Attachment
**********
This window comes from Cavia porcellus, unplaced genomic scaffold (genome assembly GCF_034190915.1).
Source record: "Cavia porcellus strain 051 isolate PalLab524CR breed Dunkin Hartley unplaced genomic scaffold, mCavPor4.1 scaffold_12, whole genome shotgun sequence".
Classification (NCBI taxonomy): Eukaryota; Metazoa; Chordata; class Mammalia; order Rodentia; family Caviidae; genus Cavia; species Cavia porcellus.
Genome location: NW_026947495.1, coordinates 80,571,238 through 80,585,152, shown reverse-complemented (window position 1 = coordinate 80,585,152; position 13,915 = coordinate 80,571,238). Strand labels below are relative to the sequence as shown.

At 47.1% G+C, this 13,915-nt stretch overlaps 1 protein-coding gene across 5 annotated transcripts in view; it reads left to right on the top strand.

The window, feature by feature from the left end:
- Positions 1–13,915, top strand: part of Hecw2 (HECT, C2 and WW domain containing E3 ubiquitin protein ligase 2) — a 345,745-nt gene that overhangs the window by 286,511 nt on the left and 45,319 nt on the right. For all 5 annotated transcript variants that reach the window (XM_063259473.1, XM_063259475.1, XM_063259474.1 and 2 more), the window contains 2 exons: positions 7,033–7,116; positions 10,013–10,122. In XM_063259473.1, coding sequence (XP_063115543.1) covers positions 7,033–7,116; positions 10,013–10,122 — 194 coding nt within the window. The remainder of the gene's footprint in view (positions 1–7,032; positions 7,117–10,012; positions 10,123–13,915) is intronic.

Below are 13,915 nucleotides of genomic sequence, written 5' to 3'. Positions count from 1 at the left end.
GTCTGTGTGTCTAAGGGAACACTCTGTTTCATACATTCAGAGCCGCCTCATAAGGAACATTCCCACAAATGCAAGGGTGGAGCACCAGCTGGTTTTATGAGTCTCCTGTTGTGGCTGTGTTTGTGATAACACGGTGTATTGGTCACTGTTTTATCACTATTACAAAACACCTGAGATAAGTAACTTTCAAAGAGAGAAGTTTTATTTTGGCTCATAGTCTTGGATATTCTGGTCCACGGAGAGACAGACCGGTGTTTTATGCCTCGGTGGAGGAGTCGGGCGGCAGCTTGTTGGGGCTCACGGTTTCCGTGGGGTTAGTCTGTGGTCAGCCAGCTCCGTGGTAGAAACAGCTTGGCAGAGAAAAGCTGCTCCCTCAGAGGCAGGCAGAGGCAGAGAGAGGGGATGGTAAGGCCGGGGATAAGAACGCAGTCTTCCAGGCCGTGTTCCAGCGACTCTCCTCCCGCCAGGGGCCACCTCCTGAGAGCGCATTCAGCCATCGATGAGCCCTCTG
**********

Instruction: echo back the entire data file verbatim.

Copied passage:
This window comes from Cavia porcellus, unplaced genomic scaffold (genome assembly GCF_034190915.1).
Source record: "Cavia porcellus strain 051 isolate PalLab524CR breed Dunkin Hartley unplaced genomic scaffold, mCavPor4.1 scaffold_12, whole genome shotgun sequence".
Classification (NCBI taxonomy): Eukaryota; Metazoa; Chordata; class Mammalia; order Rodentia; family Caviidae; genus Cavia; species Cavia porcellus.
Genome location: NW_026947495.1, coordinates 80,571,238 through 80,585,152, shown reverse-complemented (window position 1 = coordinate 80,585,152; position 13,915 = coordinate 80,571,238). Strand labels below are relative to the sequence as shown.

At 47.1% G+C, this 13,915-nt stretch overlaps 1 protein-coding gene across 5 annotated transcripts in view; it reads left to right on the top strand.

The window, feature by feature from the left end:
- Positions 1–13,915, top strand: part of Hecw2 (HECT, C2 and WW domain containing E3 ubiquitin protein ligase 2) — a 345,745-nt gene that overhangs the window by 286,511 nt on the left and 45,319 nt on the right. For all 5 annotated transcript variants that reach the window (XM_063259473.1, XM_063259475.1, XM_063259474.1 and 2 more), the window contains 2 exons: positions 7,033–7,116; positions 10,013–10,122. In XM_063259473.1, coding sequence (XP_063115543.1) covers positions 7,033–7,116; positions 10,013–10,122 — 194 coding nt within the window. The remainder of the gene's footprint in view (positions 1–7,032; positions 7,117–10,012; positions 10,123–13,915) is intronic.

Below are 13,915 nucleotides of genomic sequence, written 5' to 3'. Positions count from 1 at the left end.
GTCTGTGTGTCTAAGGGAACACTCTGTTTCATACATTCAGAGCCGCCTCATAAGGAACATTCCCACAAATGCAAGGGTGGAGCACCAGCTGGTTTTATGAGTCTCCTGTTGTGGCTGTGTTTGTGATAACACGGTGTATTGGTCACTGTTTTATCACTATTACAAAACACCTGAGATAAGTAACTTTCAAAGAGAGAAGTTTTATTTTGGCTCATAGTCTTGGATATTCTGGTCCACGGAGAGACAGACCGGTGTTTTATGCCTCGGTGGAGGAGTCGGGCGGCAGCTTGTTGGGGCTCACGGTTTCCGTGGGGTTAGTCTGTGGTCAGCCAGCTCCGTGGTAGAAACAGCTTGGCAGAGAAAAGCTGCTCCCTCAGAGGCAGGCAGAGGCAGAGAGAGGGGATGGTAAGGCCGGGGATAAGAACGCAGTCTTCCAGGCCGTGTTCCAGCGACTCTCCTCCCGCCAGGGGCCACCTCCTGAGAGCGCATTCAGCCATCGATGAGCCCTCTG